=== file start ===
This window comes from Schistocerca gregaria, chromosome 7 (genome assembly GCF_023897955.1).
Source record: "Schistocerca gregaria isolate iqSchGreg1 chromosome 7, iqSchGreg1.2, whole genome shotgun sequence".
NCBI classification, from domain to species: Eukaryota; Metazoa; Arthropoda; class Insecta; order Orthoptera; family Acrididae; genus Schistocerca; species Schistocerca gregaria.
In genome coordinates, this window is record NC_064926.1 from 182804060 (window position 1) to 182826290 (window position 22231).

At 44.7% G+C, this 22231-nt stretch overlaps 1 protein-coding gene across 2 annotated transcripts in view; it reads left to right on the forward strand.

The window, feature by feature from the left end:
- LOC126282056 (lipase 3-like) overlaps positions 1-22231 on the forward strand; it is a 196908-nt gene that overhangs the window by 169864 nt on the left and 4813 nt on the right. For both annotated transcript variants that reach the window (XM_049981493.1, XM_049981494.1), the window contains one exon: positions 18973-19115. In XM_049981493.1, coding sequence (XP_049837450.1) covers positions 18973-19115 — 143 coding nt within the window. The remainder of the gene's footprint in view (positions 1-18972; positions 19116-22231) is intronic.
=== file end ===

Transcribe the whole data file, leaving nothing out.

This window comes from Schistocerca gregaria, chromosome 7 (genome assembly GCF_023897955.1).
Source record: "Schistocerca gregaria isolate iqSchGreg1 chromosome 7, iqSchGreg1.2, whole genome shotgun sequence".
NCBI classification, from domain to species: Eukaryota; Metazoa; Arthropoda; class Insecta; order Orthoptera; family Acrididae; genus Schistocerca; species Schistocerca gregaria.
In genome coordinates, this window is record NC_064926.1 from 182804060 (window position 1) to 182826290 (window position 22231).

At 44.7% G+C, this 22231-nt stretch overlaps 1 protein-coding gene across 2 annotated transcripts in view; it reads left to right on the forward strand.

The window, feature by feature from the left end:
- LOC126282056 (lipase 3-like) overlaps positions 1-22231 on the forward strand; it is a 196908-nt gene that overhangs the window by 169864 nt on the left and 4813 nt on the right. For both annotated transcript variants that reach the window (XM_049981493.1, XM_049981494.1), the window contains one exon: positions 18973-19115. In XM_049981493.1, coding sequence (XP_049837450.1) covers positions 18973-19115 — 143 coding nt within the window. The remainder of the gene's footprint in view (positions 1-18972; positions 19116-22231) is intronic.